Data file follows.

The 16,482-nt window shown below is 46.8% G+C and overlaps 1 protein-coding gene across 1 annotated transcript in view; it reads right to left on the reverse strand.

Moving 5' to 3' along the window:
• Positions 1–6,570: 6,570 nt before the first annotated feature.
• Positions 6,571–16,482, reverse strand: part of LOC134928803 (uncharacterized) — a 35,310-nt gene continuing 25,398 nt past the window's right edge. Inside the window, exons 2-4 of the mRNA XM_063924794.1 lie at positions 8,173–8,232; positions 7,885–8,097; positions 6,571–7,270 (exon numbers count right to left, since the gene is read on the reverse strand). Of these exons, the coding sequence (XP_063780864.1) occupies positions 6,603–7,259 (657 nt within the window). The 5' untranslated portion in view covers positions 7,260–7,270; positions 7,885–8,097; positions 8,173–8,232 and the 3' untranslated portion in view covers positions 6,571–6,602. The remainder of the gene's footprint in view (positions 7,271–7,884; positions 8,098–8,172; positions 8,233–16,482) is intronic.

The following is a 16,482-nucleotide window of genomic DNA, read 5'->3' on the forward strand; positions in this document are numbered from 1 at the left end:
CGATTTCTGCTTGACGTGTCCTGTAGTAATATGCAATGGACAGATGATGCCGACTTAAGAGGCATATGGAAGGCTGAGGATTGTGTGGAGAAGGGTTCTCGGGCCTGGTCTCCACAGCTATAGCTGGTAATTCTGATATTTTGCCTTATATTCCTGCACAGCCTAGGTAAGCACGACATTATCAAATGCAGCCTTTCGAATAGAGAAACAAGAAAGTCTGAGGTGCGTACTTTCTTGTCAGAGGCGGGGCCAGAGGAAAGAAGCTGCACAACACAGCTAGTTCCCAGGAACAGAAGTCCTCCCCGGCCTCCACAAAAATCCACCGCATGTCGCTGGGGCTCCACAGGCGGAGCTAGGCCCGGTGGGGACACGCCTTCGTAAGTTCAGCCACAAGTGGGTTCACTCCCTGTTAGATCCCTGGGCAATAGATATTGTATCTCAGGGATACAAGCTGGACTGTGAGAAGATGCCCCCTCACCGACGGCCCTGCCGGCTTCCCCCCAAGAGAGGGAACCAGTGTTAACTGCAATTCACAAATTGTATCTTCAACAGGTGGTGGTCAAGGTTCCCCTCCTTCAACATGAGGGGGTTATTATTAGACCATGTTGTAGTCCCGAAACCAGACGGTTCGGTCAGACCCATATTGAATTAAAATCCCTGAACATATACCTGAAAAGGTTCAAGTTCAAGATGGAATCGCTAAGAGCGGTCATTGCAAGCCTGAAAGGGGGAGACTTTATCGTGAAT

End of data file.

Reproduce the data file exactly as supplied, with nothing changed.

The 16,482-nt window shown below is 46.8% G+C and overlaps 1 protein-coding gene across 1 annotated transcript in view; it reads right to left on the reverse strand.

Moving 5' to 3' along the window:
• Positions 1–6,570: 6,570 nt before the first annotated feature.
• Positions 6,571–16,482, reverse strand: part of LOC134928803 (uncharacterized) — a 35,310-nt gene continuing 25,398 nt past the window's right edge. Inside the window, exons 2-4 of the mRNA XM_063924794.1 lie at positions 8,173–8,232; positions 7,885–8,097; positions 6,571–7,270 (exon numbers count right to left, since the gene is read on the reverse strand). Of these exons, the coding sequence (XP_063780864.1) occupies positions 6,603–7,259 (657 nt within the window). The 5' untranslated portion in view covers positions 7,260–7,270; positions 7,885–8,097; positions 8,173–8,232 and the 3' untranslated portion in view covers positions 6,571–6,602. The remainder of the gene's footprint in view (positions 7,271–7,884; positions 8,098–8,172; positions 8,233–16,482) is intronic.

The following is a 16,482-nucleotide window of genomic DNA, read 5'->3' on the forward strand; positions in this document are numbered from 1 at the left end:
CGATTTCTGCTTGACGTGTCCTGTAGTAATATGCAATGGACAGATGATGCCGACTTAAGAGGCATATGGAAGGCTGAGGATTGTGTGGAGAAGGGTTCTCGGGCCTGGTCTCCACAGCTATAGCTGGTAATTCTGATATTTTGCCTTATATTCCTGCACAGCCTAGGTAAGCACGACATTATCAAATGCAGCCTTTCGAATAGAGAAACAAGAAAGTCTGAGGTGCGTACTTTCTTGTCAGAGGCGGGGCCAGAGGAAAGAAGCTGCACAACACAGCTAGTTCCCAGGAACAGAAGTCCTCCCCGGCCTCCACAAAAATCCACCGCATGTCGCTGGGGCTCCACAGGCGGAGCTAGGCCCGGTGGGGACACGCCTTCGTAAGTTCAGCCACAAGTGGGTTCACTCCCTGTTAGATCCCTGGGCAATAGATATTGTATCTCAGGGATACAAGCTGGACTGTGAGAAGATGCCCCCTCACCGACGGCCCTGCCGGCTTCCCCCCAAGAGAGGGAACCAGTGTTAACTGCAATTCACAAATTGTATCTTCAACAGGTGGTGGTCAAGGTTCCCCTCCTTCAACATGAGGGGGTTATTATTAGACCATGTTGTAGTCCCGAAACCAGACGGTTCGGTCAGACCCATATTGAATTAAAATCCCTGAACATATACCTGAAAAGGTTCAAGTTCAAGATGGAATCGCTAAGAGCGGTCATTGCAAGCCTGAAAGGGGGAGACTTTATCGTGAAT